February 29, 2024

To quote from the article "You want to own stocks that will perform at least in line with or better than the indices. Otherwise, there’s not much point in buying them and you may as well own a broad index ETF instead". Some of the stocks listed fail badly on that criteria (eg AZJ 5 and 10 year total returns of 1.9%). Quite a few are under the index as well. How did you screen on the "meet or beat the index", I would think a 5 and 10 year timeframe best shows consistency of performance without going so far back to be ancient history.
If you can have bog standard LIC's like AFI and ARG, why not some international ETF's that way outperform these (QUAL, MOAT?).

James Gruber
February 29, 2024

Hi Neil, size can be an issue for stocks, though not always. The advantage that Amex and Coke have is they operate globally in huge, growing markets. CSL operates globally though it seems to be pushing the limits of its growth. Buffett in his letter mentions that shareholders can't expect Berkshire to outperform indices anywhere near the extent that it has done in the past. It's now so big that acquisitions need to be enormous to get them to have meaningful contributions to group profits. I hope that provides some clarity. James

February 29, 2024

Wasn't there an article some time ago that showed the bulk of Berkshires outperformance was based on excellent early growth but was about market average for the last 10 years or so? Reinforces the point that scale makes growth harder to sustain. This was why Lord Hanson broke up his conglomerate many years ago, he saw the parts were worth more than the whole.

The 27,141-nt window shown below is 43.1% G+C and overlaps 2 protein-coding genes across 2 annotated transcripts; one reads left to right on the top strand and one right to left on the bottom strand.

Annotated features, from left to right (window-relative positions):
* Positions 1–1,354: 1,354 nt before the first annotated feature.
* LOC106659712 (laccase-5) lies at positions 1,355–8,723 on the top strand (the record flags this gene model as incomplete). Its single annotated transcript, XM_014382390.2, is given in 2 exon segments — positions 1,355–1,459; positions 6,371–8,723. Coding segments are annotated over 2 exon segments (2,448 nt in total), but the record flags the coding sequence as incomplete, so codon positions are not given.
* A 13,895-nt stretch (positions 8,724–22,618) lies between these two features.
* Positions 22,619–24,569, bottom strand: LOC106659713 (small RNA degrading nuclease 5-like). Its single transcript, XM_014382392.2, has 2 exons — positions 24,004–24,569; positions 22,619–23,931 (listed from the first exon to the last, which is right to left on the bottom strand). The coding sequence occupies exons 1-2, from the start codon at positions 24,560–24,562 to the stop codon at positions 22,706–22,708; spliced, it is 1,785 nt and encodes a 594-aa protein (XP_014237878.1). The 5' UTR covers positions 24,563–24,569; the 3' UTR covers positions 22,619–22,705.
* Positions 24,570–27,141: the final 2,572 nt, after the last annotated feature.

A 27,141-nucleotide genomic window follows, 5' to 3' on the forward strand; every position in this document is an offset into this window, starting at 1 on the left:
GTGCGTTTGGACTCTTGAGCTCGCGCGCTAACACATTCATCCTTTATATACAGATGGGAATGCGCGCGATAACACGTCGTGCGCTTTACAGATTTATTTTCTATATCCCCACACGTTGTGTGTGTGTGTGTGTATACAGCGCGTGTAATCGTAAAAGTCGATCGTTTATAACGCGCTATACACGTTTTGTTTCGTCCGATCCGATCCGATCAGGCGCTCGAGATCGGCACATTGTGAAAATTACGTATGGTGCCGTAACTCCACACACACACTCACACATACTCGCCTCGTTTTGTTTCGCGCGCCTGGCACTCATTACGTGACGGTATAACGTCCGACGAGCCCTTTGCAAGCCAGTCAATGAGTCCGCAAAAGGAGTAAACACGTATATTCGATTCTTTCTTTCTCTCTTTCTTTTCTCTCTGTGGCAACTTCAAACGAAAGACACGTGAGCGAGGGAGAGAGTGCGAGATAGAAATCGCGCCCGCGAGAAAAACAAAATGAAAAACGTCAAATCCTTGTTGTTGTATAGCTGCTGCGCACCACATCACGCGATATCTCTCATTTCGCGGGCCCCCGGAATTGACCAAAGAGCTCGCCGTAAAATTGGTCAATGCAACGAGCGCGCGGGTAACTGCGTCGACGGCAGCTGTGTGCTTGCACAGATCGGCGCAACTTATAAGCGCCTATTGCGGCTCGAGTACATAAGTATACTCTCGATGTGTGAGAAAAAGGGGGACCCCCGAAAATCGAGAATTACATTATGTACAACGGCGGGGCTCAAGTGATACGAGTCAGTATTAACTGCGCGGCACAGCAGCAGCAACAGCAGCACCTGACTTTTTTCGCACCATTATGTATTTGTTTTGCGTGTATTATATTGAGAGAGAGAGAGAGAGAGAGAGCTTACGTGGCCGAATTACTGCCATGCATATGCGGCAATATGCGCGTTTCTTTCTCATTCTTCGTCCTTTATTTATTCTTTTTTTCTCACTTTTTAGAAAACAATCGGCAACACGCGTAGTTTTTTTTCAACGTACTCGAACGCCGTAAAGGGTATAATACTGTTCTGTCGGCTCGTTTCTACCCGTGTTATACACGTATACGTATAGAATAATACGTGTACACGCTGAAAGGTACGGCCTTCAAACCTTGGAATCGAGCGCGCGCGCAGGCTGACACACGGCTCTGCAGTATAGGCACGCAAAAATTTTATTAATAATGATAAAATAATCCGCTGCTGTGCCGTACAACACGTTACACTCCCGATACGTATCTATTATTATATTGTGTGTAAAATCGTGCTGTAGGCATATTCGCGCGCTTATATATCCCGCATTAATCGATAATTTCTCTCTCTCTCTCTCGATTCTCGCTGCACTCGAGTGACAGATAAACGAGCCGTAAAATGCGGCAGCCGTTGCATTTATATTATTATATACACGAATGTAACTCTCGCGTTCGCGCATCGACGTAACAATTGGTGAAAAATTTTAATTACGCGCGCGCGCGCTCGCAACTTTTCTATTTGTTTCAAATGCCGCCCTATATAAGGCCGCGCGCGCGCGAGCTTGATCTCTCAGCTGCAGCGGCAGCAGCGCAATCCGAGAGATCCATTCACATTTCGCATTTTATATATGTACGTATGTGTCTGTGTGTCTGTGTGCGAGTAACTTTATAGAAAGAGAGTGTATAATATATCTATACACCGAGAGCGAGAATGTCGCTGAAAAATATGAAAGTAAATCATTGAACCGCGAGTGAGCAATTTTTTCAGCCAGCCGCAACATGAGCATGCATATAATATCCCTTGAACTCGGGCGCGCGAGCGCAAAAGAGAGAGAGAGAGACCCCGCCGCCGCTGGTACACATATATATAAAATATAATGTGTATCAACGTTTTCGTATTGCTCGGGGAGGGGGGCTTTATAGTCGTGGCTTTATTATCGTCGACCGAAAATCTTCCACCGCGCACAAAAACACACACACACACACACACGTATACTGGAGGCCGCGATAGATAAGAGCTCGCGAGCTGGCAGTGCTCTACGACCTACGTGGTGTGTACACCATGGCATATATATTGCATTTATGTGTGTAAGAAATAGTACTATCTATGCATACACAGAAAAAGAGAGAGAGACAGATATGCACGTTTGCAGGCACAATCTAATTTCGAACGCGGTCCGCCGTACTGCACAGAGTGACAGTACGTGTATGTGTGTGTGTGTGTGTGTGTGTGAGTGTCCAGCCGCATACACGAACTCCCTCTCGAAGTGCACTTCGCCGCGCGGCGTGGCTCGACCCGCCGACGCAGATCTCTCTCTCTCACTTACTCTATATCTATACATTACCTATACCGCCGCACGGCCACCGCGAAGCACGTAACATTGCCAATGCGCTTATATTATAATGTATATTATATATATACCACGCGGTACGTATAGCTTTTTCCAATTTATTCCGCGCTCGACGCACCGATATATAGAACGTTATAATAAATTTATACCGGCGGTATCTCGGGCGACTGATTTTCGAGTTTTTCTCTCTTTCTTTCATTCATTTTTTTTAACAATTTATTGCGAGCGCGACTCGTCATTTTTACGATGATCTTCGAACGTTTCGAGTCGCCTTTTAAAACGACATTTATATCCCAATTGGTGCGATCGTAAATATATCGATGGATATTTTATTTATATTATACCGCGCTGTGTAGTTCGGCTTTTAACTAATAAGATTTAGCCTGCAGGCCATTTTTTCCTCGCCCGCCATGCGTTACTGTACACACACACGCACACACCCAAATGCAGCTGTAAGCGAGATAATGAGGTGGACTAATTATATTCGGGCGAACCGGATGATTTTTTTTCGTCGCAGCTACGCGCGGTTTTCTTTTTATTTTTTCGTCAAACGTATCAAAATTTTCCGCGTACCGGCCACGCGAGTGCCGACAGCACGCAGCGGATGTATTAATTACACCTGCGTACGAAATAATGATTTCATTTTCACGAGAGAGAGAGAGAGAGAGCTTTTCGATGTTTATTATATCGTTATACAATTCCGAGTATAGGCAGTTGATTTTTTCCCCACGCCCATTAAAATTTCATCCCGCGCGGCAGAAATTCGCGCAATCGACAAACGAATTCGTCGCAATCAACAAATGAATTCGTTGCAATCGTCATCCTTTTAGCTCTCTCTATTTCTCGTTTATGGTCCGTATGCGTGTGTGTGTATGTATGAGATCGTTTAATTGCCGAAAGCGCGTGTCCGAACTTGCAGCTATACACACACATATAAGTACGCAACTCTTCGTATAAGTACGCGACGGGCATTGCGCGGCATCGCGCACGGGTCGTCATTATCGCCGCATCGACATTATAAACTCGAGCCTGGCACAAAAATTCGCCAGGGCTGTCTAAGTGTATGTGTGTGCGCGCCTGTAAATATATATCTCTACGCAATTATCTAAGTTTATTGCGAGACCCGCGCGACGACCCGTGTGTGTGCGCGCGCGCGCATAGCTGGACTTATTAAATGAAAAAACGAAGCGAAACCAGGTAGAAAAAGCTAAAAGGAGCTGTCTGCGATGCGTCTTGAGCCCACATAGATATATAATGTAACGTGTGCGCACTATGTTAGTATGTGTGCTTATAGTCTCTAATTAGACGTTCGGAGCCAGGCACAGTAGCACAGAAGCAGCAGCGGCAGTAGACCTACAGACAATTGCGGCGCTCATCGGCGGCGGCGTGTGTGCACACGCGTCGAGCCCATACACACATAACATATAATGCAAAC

James Gruber
March 01, 2024

Steve, the article you refer to is here:

February 29, 2024

Not a bad list James.

February 29, 2024

No CSL ??
COH is now on a PE of 60, way too expensive

James Gruber
February 29, 2024

Hi CC,

Yes, CSL is a good one to debate. My view is that size is an issue for them. They've had to take on larger acquisitions in recent years and some haven't gone to plan, and that's resulted in returns on capital declining markedly since 2016. On Cochlear, I agree that it's very expensive. I did mention in the article that the list isn't of stocks to buy now, but at some point in future.

February 29, 2024

James, I'm confused. Using size as a reason for eliminating an Australian stock to hold forever is the antithesis of the Buffett approach you started the article with, which presumably inspired your Australian portfolio focus. Under your criteria, you wouldn't hold Amex, Coca Cola, or any of the Japanese trading houses. Are you able to clarify your thinking?